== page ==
Monday, April 27, 2015

CSS3 Animations Are Super Rad, she said animatedly.

Wait. Animation? I though you said AniMOtion...

I don't know if you saw this on the Twitters, but I made a MC Hammer dance party robot*, which you should absolutely check out. If you hate MC Hammer (in which case, we are NOT friends) and/or dance parties and/or robots (in which case, we are not friends, and they will come for you first). Oh, wait. I was in the middle of a sentence, but then I got sidetracked by your horrible friendship. What I was going to say was that the Hammer Bot incorporates a number of different animations - a back and forth movement of the robot, up and down movements of its legs, and flashing eye lights.

So check this - my animations are all motion or color based, but CSS animations are wayyyyy more versatile than that. An animation is essentially defining a change in an element between two styles, so you can animate virtually anything you can style** The motion animations define a change in position, the robots eye animation defines a change in background-color. And, since you can run multiple animations on the same element at the same time, you have an incredible breadth of options. THIS IS SO AWESOME! Check out this fantastic site that shows a ton of effects you can create.

Here's how they work:

There are two distinct steps in creating an animation in CSS. The first is to define the style change itself, the second is to bind it to an element.

Step 1: Defining The Style Change

When defining the style change, you are just defining the beginning and ending state of an element - not timing, not duration, not even which element it applies to, just the change. So let's say you have an image of Odin, the white one-eyed Manx cat who looks like a bunny (I just met this cat in real life, btw) and you want to rotate it 360° forever so that it looks like a merry-go-round with a cat face painted on it. No one would blame you. Defining the style change for this case would be like saying, "I want a thing to rotate 360°."

To do this, you write a keyframe rule in your stylesheet, not nested inside of anything. It would look like this:

@keyframes spin {
  100% { 
    -webkit-transform: rotate(360deg);
  }
}
@-moz-keyframes spin {100% {-webkit-transform: rotate(360deg);}}
@-webkit-keyframes spin {100% {-moz-transform: rotate(360deg);}}


Let's break that down.

1) Notice how the first keyframe takes up a bunch of room and the next two don't? You can write any of those keyframes either way. Condensing does save space, but I it can also be easier to see what's going on if you use the expanded form.
2) That first @keyframes is the basic keyframe rule, and the second two are there so that the animation plays nice with different browsers. 
3) The spin is just the title you designate for this keyframe. It could just as easily be meowmeow or Odin, but spin is nicely descriptive because all this keyframe is doing is telling something to rotate. Nothing implicitly feline about it. 
4) The 100% will apply to a time duration you will set for the animation when you bind it to an element. This is saying that you want it to do this animation for 100% of the time set aside for animation. If you put 50% there instead, Odin would rotate clockwise for half of each spin and would then rotate counterclockwise to reset itself the other 50%. Try putting 25% in there sometime. It's super wacky.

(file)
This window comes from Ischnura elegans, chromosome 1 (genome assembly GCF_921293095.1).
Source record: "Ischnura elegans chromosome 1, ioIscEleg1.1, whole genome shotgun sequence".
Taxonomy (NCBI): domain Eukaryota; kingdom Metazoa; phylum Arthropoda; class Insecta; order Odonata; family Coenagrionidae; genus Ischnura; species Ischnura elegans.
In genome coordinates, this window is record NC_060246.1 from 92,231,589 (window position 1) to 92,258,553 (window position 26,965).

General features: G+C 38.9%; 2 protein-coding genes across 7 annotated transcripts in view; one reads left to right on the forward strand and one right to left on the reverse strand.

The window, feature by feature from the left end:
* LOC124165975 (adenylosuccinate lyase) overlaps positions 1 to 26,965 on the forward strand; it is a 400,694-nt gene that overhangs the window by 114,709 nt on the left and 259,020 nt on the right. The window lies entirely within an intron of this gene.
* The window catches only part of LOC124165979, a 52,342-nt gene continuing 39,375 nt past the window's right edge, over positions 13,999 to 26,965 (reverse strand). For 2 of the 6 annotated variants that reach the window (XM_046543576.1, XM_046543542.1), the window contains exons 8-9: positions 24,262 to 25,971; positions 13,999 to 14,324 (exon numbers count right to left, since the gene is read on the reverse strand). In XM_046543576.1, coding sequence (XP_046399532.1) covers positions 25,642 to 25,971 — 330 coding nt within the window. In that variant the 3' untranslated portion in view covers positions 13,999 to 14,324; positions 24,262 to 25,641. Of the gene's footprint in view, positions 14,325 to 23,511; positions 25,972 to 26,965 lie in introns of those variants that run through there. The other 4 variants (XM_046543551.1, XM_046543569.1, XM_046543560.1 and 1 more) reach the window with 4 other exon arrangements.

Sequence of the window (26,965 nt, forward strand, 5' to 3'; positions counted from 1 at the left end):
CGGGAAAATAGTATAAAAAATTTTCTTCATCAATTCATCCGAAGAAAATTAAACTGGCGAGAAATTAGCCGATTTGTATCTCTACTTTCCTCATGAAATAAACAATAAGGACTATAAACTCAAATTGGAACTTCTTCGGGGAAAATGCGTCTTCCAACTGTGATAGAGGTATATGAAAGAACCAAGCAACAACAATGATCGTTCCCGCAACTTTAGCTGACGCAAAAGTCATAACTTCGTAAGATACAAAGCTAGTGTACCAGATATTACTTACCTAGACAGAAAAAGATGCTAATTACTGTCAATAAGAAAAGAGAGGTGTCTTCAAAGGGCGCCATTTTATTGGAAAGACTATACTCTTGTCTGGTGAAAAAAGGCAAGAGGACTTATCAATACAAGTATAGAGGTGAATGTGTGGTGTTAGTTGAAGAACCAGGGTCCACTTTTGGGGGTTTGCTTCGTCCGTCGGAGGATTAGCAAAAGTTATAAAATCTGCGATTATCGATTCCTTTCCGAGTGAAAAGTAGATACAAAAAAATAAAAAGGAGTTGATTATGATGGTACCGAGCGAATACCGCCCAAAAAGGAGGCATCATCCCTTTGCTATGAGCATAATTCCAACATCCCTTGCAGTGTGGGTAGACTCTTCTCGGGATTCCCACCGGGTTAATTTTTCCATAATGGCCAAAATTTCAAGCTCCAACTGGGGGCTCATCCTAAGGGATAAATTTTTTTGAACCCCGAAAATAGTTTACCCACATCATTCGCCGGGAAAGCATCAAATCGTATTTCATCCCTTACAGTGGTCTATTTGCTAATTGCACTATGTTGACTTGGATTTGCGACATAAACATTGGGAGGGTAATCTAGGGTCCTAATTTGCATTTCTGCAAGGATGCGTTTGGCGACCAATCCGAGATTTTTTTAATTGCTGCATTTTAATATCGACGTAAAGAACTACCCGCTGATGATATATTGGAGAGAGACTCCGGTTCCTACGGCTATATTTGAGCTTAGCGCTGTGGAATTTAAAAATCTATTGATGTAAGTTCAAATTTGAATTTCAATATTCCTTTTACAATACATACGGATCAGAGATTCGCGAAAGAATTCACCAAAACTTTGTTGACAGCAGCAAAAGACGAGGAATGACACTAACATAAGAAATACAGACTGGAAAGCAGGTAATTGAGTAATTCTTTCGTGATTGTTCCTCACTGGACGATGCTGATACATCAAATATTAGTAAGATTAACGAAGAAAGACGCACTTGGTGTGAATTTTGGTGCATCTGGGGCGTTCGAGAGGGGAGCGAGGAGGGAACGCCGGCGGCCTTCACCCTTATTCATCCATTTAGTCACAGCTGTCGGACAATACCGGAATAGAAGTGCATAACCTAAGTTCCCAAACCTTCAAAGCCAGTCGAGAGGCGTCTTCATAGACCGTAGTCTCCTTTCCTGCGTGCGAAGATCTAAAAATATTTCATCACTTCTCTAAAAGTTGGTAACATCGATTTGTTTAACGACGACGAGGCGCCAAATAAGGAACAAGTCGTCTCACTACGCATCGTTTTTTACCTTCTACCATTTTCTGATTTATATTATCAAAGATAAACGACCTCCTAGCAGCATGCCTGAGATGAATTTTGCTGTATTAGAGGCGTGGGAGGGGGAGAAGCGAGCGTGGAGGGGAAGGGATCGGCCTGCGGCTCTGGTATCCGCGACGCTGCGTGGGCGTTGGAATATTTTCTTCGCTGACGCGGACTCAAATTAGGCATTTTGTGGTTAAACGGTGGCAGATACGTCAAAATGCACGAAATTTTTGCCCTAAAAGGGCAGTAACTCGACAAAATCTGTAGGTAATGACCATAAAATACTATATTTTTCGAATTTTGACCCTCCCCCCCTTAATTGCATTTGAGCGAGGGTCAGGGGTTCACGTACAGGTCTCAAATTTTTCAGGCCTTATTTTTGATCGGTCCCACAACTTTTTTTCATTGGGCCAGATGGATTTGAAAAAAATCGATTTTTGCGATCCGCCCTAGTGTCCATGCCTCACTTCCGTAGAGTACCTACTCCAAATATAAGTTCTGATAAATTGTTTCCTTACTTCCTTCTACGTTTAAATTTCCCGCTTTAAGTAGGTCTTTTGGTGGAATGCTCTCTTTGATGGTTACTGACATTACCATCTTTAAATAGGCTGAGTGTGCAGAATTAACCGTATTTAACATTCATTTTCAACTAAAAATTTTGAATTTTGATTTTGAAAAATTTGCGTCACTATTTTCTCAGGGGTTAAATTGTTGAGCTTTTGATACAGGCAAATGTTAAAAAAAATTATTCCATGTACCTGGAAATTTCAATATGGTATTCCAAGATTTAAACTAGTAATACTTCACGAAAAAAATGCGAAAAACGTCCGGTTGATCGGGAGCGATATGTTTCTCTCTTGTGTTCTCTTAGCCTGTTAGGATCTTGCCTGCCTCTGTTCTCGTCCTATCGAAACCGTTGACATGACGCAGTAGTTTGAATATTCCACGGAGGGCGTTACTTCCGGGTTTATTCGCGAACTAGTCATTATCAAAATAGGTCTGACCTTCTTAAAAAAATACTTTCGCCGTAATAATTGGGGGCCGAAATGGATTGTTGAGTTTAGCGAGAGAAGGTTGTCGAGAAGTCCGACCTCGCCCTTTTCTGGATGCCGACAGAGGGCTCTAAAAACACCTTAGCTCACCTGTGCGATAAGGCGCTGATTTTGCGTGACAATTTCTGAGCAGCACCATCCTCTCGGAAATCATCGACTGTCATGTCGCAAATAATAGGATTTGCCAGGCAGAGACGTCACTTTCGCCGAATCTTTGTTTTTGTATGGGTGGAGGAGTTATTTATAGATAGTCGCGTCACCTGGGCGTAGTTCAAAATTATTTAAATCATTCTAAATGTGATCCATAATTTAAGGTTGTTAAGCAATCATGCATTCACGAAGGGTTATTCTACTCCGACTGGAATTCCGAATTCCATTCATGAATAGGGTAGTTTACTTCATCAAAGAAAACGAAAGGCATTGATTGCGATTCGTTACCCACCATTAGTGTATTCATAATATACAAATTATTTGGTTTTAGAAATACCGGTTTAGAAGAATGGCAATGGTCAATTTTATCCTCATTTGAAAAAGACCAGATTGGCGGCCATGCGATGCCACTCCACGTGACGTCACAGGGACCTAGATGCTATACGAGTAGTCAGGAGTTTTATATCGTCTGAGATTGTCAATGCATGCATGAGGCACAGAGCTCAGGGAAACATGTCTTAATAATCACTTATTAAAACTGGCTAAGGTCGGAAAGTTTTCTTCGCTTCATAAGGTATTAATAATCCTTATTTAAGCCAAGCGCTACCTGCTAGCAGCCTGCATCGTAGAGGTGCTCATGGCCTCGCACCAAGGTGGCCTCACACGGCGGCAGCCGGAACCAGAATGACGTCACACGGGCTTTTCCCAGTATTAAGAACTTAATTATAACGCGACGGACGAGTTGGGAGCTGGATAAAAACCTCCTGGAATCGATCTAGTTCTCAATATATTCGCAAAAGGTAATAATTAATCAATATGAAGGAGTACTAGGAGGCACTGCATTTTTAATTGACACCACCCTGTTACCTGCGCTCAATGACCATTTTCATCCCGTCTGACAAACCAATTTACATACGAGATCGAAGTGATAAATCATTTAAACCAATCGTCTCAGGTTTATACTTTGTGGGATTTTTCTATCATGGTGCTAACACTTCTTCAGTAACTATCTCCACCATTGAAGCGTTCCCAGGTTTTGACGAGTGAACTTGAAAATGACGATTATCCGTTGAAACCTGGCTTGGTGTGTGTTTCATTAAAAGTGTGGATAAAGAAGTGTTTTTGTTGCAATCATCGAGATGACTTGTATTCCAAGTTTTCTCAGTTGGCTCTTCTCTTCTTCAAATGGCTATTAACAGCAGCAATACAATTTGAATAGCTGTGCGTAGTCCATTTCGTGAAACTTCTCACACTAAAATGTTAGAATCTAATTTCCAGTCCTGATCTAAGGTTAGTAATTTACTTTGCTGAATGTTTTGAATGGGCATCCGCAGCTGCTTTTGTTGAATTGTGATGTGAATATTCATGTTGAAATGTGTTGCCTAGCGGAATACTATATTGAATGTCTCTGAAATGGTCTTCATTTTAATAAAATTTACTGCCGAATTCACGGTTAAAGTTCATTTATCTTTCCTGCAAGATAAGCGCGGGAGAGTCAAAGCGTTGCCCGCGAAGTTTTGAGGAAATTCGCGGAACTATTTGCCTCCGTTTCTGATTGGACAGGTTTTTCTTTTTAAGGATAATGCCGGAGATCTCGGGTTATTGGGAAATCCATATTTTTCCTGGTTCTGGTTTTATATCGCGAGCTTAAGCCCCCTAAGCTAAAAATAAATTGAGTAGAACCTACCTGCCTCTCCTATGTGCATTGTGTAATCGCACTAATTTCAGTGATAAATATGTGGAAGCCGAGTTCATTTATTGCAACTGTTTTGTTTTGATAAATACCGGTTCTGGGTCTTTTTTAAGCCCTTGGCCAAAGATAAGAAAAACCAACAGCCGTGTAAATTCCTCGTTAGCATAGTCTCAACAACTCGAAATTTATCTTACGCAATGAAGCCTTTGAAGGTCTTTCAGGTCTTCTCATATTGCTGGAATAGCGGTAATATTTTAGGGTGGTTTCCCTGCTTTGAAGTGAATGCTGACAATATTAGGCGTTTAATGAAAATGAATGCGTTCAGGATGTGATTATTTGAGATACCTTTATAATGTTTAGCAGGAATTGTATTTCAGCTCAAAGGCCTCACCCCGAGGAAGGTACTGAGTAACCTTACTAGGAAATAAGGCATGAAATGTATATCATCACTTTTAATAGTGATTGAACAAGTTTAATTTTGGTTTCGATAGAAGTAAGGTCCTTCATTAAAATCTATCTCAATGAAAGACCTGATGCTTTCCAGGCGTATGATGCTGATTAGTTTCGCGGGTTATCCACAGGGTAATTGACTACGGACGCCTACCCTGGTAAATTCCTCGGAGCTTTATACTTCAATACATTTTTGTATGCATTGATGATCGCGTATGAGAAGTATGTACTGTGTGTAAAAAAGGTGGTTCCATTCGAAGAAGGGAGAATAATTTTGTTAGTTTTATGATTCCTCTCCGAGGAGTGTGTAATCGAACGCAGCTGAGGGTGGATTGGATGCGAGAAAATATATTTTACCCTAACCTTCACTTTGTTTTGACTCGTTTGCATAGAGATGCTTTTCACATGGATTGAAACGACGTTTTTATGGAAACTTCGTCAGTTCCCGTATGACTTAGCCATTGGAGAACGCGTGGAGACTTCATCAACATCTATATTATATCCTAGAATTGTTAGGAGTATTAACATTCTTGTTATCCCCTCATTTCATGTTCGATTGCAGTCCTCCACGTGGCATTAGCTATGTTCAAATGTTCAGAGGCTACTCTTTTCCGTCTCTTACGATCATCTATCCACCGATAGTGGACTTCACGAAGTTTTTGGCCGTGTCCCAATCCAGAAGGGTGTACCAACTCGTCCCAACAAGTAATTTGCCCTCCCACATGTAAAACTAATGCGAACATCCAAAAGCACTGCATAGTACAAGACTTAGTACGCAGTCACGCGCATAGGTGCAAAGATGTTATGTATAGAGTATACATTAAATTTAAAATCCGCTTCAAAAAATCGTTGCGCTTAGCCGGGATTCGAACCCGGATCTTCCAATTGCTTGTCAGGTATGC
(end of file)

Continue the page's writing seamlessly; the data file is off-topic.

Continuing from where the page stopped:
5) And transform: rotate(360deg); is the css style you're fiddling with. 

Step 2: Binding to an element

This is the part where you designate how that motion you just defined will be used. Assuming you gave your image a class of "odin", here's what step 2 would look like:

.odin {
  animation: spin 4s linear infinite;
  -webkit-animation: spin 4s linear infinite;
  -moz-animation: spin 4s linear infinite;
}

Now let's break this down. *Animation* is the property, *spin* designates which keyframe rule to use. 4s says to complete the 360° spin in 4 seconds - decrease that number to make it go faster if you want. Linear means same speed from beginning to end. Infinite means you want Odin to spin forever and ever. This is the shorthand version - you can call these individually if you want, and you have other options too, like setting a delay or direction. (Here's a great breakdown of your options.)

And Bob's your uncle.

This is just one example of what you can do with CSS3 animations. Not only can you animate just about any property in a number of ways, but you can also add multiple different animations to the same element. (Like if you wanted Odin to get bigger and smaller or bounce around the screen while he's spinning, you could totally do that.)

And I return to my thesis: CSS3 Animations Are Super Rad. The end.



*The Hammer Bot started from a really fun Dash tutorial, which I then hijacked for my own sinister purposes
Sinister Porpoise
**I just tried animating a font-family change and couldn't get it to work, but that's the only limitation I've found so far. Also, I cannot imagine a time when I would actually want my font to go from Times New Roman to Comic Sans and back - although...that could be a cool practical joke.

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